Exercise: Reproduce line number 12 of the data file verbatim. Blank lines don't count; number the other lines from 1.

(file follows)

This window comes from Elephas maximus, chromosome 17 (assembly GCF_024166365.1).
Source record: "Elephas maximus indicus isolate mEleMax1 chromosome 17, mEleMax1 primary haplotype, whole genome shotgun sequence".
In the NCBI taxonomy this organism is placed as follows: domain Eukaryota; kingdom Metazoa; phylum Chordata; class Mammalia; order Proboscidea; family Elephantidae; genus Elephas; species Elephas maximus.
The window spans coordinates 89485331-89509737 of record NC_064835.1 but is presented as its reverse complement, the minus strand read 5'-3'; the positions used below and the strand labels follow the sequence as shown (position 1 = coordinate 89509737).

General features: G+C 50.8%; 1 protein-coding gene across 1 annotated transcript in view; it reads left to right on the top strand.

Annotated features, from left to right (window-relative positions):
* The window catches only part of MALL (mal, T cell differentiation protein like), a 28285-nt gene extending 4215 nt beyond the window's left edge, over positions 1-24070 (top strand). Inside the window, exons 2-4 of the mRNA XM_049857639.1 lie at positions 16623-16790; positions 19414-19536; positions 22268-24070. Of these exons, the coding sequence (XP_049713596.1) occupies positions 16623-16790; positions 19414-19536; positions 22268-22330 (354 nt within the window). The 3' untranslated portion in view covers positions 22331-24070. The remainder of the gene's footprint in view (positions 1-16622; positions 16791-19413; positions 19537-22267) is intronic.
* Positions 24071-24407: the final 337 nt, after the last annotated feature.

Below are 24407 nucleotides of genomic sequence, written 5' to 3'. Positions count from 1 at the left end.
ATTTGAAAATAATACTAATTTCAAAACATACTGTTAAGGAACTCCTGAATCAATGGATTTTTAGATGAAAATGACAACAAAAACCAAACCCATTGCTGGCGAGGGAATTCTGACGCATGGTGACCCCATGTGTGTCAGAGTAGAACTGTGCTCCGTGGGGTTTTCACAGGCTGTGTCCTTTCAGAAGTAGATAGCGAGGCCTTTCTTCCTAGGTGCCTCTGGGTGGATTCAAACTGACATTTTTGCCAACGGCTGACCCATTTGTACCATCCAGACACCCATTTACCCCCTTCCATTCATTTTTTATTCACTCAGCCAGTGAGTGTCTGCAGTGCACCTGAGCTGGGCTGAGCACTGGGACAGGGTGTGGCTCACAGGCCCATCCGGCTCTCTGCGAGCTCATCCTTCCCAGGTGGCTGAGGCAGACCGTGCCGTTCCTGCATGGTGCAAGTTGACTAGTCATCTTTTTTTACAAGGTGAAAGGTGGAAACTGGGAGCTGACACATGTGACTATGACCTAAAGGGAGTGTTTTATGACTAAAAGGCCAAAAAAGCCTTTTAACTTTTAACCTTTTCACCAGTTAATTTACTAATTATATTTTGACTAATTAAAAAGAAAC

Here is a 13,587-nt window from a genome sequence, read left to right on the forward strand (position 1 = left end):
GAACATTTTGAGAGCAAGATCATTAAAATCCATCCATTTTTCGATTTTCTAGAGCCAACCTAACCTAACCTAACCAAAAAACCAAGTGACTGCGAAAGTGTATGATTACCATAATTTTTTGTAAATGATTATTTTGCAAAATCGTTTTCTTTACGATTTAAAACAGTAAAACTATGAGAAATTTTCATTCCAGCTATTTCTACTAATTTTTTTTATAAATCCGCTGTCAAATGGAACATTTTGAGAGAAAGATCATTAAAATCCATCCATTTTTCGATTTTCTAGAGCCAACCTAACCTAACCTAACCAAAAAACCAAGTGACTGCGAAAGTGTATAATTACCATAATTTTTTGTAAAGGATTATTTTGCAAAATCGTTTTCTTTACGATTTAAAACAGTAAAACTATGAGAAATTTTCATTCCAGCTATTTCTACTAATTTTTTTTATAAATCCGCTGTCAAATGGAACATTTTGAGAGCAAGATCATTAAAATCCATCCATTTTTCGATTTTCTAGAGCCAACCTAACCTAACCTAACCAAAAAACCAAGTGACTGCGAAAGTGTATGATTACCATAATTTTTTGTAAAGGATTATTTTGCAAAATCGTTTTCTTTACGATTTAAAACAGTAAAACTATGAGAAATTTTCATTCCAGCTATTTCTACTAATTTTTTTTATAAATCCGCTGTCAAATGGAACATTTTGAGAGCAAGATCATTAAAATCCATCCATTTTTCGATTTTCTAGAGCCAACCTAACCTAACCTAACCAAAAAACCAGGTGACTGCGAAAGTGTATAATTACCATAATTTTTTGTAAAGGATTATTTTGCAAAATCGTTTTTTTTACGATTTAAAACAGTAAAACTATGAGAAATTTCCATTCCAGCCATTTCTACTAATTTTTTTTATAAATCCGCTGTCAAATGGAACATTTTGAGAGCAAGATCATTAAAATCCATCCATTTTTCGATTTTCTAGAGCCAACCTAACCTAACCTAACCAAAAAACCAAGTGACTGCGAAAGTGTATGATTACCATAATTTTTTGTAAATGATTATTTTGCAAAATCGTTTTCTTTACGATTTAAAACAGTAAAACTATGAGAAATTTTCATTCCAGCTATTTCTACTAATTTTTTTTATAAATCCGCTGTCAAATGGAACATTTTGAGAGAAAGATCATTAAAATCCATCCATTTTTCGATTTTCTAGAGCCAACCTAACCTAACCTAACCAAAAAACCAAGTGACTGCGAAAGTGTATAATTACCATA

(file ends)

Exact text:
GAACATTTTGAGAGCAAGATCATTAAAATCCATCCATTTTTCGATTTTCTAGAGCCAACCTAACCTAACCTAACCAAAAAACCAAGTGACTGCGAAAGTGTATGATTACCATAATTTTTTGTAAATGATTATTTTGCAAAATCGTTTTCTTTACGATTTAAAACAGTAAAACTATGAGAAATTTTCATTCCAGCTATTTCTACTAATTTTTTTTATAAATCCGCTGTCAAATGGAACATTTTGAGAGAAAGATCATTAAAATCCATCCATTTTTCGATTTTCTAGAGCCAACCTAACCTAACCTAACCAAAAAACCAAGTGACTGCGAAAGTGTATAATTACCATAATTTTTTGTAAAGGATTATTTTGCAAAATCGTTTTCTTTACGATTTAAAACAGTAAAACTATGAGAAATTTTCATTCCAGCTATTTCTACTAATTTTTTTTATAAATCCGCTGTCAAATGGAACATTTTGAGAGCAAGATCATTAAAATCCATCCATTTTTCGATTTTCTAGAGCCAACCTAACCTAACCTAACCAAAAAACCAAGTGACTGCGAAAGTGTATGATTACCATAATTTTTTGTAAAGGATTATTTTGCAAAATCGTTTTCTTTACGATTTAAAACAGTAAAACTATGAGAAATTTTCATTCCAGCTATTTCTACTAATTTTTTTTATAAATCCGCTGTCAAATGGAACATTTTGAGAGCAAGATCATTAAAATCCATCCATTTTTCGATTTTCTAGAGCCAACCTAACCTAACCTAACCAAAAAACCAGGTGACTGCGAAAGTGTATAATTACCATAATTTTTTGTAAAGGATTATTTTGCAAAATCGTTTTTTTTACGATTTAAAACAGTAAAACTATGAGAAATTTCCATTCCAGCCATTTCTACTAATTTTTTTTATAAATCCGCTGTCAAATGGAACATTTTGAGAGCAAGATCATTAAAATCCATCCATTTTTCGATTTTCTAGAGCCAACCTAACCTAACCTAACCAAAAAACCAAGTGACTGCGAAAGTGTATGATTACCATAATTTTTTGTAAATGATTATTTTGCAAAATCGTTTTCTTTACGATTTAAAACAGTAAAACTATGAGAAATTTTCATTCCAGCTATTTCTACTAATTTTTTTTATAAATCCGCTGTCAAATGGAACATTTTGAGAGAAAGATCATTAAAATCCATCCATTTTTCGATTTTCTAGAGCCAACCTAACCTAACCTAACCAAAAAACCAAGTGACTGCGAAAGTGTATAATTACCATA